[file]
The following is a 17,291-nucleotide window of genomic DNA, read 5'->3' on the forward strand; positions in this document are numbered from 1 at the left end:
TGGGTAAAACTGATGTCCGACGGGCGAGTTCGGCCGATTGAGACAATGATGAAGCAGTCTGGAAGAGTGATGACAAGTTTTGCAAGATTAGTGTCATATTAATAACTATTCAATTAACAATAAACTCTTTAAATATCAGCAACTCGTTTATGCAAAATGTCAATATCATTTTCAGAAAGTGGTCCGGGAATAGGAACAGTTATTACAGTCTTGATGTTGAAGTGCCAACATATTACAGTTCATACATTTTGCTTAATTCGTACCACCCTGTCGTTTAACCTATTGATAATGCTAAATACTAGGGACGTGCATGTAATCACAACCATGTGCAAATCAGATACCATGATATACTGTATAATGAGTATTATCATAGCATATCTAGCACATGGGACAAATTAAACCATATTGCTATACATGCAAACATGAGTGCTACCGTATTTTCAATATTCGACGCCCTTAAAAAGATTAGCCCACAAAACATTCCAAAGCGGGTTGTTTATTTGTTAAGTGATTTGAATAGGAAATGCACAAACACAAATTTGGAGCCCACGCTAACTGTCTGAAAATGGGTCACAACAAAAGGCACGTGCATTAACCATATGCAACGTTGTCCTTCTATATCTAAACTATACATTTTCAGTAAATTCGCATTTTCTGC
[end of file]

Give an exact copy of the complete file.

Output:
The following is a 17,291-nucleotide window of genomic DNA, read 5'->3' on the forward strand; positions in this document are numbered from 1 at the left end:
TGGGTAAAACTGATGTCCGACGGGCGAGTTCGGCCGATTGAGACAATGATGAAGCAGTCTGGAAGAGTGATGACAAGTTTTGCAAGATTAGTGTCATATTAATAACTATTCAATTAACAATAAACTCTTTAAATATCAGCAACTCGTTTATGCAAAATGTCAATATCATTTTCAGAAAGTGGTCCGGGAATAGGAACAGTTATTACAGTCTTGATGTTGAAGTGCCAACATATTACAGTTCATACATTTTGCTTAATTCGTACCACCCTGTCGTTTAACCTATTGATAATGCTAAATACTAGGGACGTGCATGTAATCACAACCATGTGCAAATCAGATACCATGATATACTGTATAATGAGTATTATCATAGCATATCTAGCACATGGGACAAATTAAACCATATTGCTATACATGCAAACATGAGTGCTACCGTATTTTCAATATTCGACGCCCTTAAAAAGATTAGCCCACAAAACATTCCAAAGCGGGTTGTTTATTTGTTAAGTGATTTGAATAGGAAATGCACAAACACAAATTTGGAGCCCACGCTAACTGTCTGAAAATGGGTCACAACAAAAGGCACGTGCATTAACCATATGCAACGTTGTCCTTCTATATCTAAACTATACATTTTCAGTAAATTCGCATTTTCTGC